There is still only one declared candidate, Barry Hobbis. Rumours are out there of two or three more, but given the amount of work involved in being able to get elected, I do not see anyone that strikes me as ready to come into the race and win.
When it comes to the referendum, I am curious about how the campaign will go.
- Will council members be actively campaigning for a Yes vote?
- What will council be allowed to spend and send out to the public to try and get a Yes vote? Are they limited by campaign spending?
- Will council threaten to raise taxes if there is a No vote?
- Will the Johnsonstreetbridge.org become a campaign team against the new bridge?
- Will there be an active Yes campaign and who will be in charge of it? I am assuming the Chamber of Commerce will be involved, but can they mount a serious campaign?
- Will Barry Hobbis campaign against the new bridge and offer other options he will pursue once on council?
To this point the energy and effort has been 90% on the side of the people wanting to preserve the bridge. I can see that this core group has the energy to continue the campaign, I can not say the same of anyone on the side that wants to replace the bridge. Outside of council, there is no clear champion for the new bridge.
Council had a poll done in May and then another one in August, they have to be careful with this data. Did either the poll state how motivated the people are to vote in the referendum? Realistically the poll needed to have reached about 3000 to 4000 eligible voters to be able to get 350-500 respondents that are actually going to vote in the election. The May poll reached 600 people and found that 79% of them were planning on voting in the referendum, they even had 50% saying they would definitely vote. These numbers are utterly out of whack with reality, it is unrealistic to expect more than a 25% voter turn out for the referendum.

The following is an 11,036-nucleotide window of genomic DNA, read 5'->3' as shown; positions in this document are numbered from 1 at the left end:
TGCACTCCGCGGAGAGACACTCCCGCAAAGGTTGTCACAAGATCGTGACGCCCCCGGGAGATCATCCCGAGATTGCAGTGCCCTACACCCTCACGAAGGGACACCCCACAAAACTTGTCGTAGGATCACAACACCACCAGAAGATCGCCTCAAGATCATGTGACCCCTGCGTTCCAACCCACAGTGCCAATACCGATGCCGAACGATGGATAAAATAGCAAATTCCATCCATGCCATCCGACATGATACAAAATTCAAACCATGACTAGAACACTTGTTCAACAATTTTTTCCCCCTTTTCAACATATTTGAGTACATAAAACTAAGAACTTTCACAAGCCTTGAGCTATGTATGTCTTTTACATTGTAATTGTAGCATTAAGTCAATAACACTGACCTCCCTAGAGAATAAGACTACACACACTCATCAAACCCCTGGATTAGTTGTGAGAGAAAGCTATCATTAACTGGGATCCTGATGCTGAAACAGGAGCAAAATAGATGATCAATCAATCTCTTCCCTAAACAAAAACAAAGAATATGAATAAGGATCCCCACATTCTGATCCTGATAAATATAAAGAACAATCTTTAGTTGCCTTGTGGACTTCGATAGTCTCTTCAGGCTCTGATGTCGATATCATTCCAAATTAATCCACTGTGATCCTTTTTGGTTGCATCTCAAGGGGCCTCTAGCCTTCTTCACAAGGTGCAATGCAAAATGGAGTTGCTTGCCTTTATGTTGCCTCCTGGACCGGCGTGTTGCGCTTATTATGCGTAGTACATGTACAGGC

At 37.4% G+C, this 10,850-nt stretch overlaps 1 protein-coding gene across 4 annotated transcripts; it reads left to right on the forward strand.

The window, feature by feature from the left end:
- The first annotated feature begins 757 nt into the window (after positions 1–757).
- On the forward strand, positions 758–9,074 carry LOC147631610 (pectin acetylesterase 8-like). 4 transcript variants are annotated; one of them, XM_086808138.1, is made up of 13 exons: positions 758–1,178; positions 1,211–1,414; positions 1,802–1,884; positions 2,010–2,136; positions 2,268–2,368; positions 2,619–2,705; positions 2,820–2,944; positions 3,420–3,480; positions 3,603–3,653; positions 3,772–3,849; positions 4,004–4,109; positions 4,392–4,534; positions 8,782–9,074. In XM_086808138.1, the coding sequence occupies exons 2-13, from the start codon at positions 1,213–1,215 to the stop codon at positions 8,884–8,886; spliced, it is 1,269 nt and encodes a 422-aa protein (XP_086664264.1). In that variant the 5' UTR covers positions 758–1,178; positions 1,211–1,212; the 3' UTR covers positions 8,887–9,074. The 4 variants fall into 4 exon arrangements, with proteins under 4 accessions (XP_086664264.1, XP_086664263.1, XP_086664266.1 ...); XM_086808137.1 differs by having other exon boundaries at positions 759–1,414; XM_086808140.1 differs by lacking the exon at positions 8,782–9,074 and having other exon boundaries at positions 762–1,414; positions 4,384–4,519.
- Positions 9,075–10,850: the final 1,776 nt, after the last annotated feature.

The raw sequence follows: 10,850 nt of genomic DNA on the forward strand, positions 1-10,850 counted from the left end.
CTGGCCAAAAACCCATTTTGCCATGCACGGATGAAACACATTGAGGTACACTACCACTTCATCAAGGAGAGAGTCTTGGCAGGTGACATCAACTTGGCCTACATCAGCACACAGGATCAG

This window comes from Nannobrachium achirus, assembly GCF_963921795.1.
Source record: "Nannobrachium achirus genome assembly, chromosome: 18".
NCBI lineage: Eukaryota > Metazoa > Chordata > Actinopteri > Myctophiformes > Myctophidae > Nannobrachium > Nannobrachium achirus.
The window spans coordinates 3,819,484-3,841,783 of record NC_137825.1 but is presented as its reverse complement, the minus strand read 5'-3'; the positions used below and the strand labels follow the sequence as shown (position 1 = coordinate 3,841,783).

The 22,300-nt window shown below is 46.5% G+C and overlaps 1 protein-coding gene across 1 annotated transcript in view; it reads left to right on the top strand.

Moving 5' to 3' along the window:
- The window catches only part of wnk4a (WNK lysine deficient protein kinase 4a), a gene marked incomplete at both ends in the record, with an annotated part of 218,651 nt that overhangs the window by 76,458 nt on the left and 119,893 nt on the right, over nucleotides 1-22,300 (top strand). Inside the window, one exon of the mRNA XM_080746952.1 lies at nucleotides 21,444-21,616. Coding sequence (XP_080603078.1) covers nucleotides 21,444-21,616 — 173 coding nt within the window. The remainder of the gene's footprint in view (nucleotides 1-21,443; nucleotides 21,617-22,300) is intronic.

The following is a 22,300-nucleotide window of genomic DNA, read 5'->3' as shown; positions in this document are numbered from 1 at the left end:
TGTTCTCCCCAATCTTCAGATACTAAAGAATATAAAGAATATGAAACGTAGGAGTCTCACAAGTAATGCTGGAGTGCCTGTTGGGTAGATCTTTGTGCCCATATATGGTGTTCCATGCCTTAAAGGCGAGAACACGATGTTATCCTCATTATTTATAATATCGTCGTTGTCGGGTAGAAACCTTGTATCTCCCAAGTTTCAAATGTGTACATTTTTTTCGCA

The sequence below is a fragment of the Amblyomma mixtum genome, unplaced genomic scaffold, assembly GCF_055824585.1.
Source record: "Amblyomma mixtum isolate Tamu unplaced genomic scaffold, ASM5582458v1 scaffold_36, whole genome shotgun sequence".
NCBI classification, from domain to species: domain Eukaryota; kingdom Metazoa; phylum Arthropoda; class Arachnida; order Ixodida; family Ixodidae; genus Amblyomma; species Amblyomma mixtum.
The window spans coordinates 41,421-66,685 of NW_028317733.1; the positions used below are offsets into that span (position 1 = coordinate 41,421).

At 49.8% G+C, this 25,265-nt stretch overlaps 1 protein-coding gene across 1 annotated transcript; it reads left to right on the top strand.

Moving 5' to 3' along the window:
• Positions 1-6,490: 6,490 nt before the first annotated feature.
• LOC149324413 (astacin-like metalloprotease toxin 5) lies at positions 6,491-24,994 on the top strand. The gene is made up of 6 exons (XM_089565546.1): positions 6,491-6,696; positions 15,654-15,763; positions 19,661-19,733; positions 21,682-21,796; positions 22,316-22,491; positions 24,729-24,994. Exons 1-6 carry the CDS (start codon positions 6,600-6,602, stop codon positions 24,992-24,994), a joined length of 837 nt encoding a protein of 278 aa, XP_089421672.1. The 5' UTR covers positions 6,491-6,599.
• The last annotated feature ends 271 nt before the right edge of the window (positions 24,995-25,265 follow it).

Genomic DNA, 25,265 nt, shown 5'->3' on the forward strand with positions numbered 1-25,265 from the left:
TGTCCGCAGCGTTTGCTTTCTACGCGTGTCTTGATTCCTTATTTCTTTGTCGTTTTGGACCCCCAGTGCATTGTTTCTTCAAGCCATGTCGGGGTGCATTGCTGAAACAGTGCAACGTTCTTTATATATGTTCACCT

In the August poll they once again got very, very high results for how many people would be voting in November. These numbers are simply and utterly out of sync with reality. Since we know that the numbers are clearly way out of whack in the results, how does one then read any of the rest of the data? Can one rely on the preference data? What you have to understand is that the majority of people that answered the poll lied to the pollster about at least one question. Did they lie for other questions?
If a large number of people who will not be voting, even though they said would, indicated they wanted a new bridge, what is the implication on the referendum? The data from the poll is suspect at best and wildly misleading at worst.
In the poll they should have asked "did you sign the petition" and "how will you vote in the referendum?" though this last one is really not very useful as the majority of people lied about their intention of voting in the election. Really there should have been a question of about if they voted in 2008 or the poll should have only used the names of people that voted in 2008.
I suspect council is going to be sitting smugly and thinking that this referendum will pass because of the data they have from a very flawed poll.